Beta Carotene

Charlotte stopped arguing with Jacob, not because she was wrong or right, but because she was exhausted. How long had they been holed up in this dim, cold place? One minute, she was lounging around with a group of her closest friends, bathed in bright light and blanketed with a fine layer of Muzak. Suddenly, she found herself and her best friend manhandled and tossed into the dark abyss.

“Look, I don’t want to argue either. I just think we need to calm down and examine the situation,” Jacob said.

“What the hell is there to examine, Jacob?! We’ve been kidnapped and you just want to sit on your ass and think. Who knows how little time we have to find a way out of here?”

“Hah,” a voice squeaked out of the darkness.

They both turned their heads toward the sound, and their eyes landed upon a husky, dirty, dimple-ridden potato with a smirk upon his face.

“I beg your pardon,” Charlotte said indignantly. “Who the hell are you?”

“I’m very sorry, how rude of me,” said the potato. “My name is Rupert. I’ve recently just arrived myself, but I’ve been here a few days longer than you two.”

“Well, Rupert,” Charlotte sneered, “Unless you want to help us get out of this mess, I really don’t care to hear your opinions.”

Rupert paused for moment and let his smile drop into a more serious expression. “Look,” he said. “You two seem very confused, so I’ll let you in on a little secret. You’re here to become a part of someone’s  meal. There, right to the chase. No sense in sugarcoating the situation.”

Charlotte and Jacob turned and looked at each other in silence. Jacob turned back to Rupert and said, “Come on, that’s ridiculous.”

“I’m afraid not, my dear boy,” Rupert replied. “With my own ears, I overheard a pair of giant creatures discussing such a matter when they opened up the great walls of this place and took my friend Peter.”

Rupert dipped his head and muttered quietly, “He was such a congenial bit of gruyère… Not how those fellows usually are.”

He quickly recovered, “Hmm? Where was I… Ahh yes. So… as I was saying, we are all to be important ingredients of what these creatures are calling “a stew.” I specifically heard them mention myself, you two carrots and the two pounds of chuck roast to my right.”

Rupert quickly snapped to attention. “Oh my, it appears my manners have completely abandoned me. Tsk, tsk,” he said. “Charlotte and Jacob, allow me to introduce Otto. He is a man of few words, but he shares the same fate before us all. Oddly enough, he’s a bit more chipper about it than the rest of us.”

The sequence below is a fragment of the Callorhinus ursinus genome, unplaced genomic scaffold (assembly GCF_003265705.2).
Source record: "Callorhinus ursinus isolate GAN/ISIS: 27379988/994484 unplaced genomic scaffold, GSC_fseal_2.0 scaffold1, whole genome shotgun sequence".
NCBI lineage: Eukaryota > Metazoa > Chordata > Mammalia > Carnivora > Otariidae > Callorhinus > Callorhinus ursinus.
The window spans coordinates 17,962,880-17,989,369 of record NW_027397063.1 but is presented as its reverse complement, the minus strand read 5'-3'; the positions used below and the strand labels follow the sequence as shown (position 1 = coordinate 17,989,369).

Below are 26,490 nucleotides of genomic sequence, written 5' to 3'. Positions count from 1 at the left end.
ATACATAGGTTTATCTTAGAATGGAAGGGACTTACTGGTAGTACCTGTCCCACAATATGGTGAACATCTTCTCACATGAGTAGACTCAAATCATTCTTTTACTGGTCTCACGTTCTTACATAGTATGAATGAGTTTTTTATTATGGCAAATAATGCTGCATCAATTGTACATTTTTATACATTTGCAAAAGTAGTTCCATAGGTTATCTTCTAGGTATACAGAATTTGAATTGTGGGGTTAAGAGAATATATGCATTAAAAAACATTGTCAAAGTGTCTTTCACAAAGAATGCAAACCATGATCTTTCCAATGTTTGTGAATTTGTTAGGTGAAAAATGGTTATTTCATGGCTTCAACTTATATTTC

It was then that Charlotte and Jacob realized Otto had been sitting there the whole time, eyes closed and engaged in some sort of silent meditation.

“Well, Otto?” Charlotte questioned. “How can you sit there and be so zen about this whole situation?” “If we work together, we’ll surely find our way out of here a lot faster,” she pleaded.

“No,” Otto replied with a stoic look upon his face.

“No… No!? What the hell is wrong with you people,” screamed Charlotte.

Otto sighed. “There’s nothing “wrong” with me.” He finally opened his eyes and looked directly at Charlotte. “Don’t you know that there’s no greater joy in life than knowing you’ve served your purpose and met your destiny head on? I don’t fear my fate. I embrace it.”

Rupert piped in, “I may not be so enthusiastic as my friend here, but he is essentially correct. What sense is there in spending your last hours wringing your hands and pulling your hair out? If you would only accept your fate, then you could relax. You would realize that there’s nothing you can do, so you may as well enjoy the time you have left. Play some games. Do something creative. Whatever, I really don’t care. But please, please… don’t waste anymore of the precious time you have left.”

Charlotte tensed up. “I’m sorry. I can’t accept the fact that… that this is how I end – at the whims of some other creature’s culinary imagination.” She relaxed a little bit, “Look, I don’t know how they do things where you come from, but us carrots, we’re a fiercely independent bunch! We choose our fates, they don’t choose us!”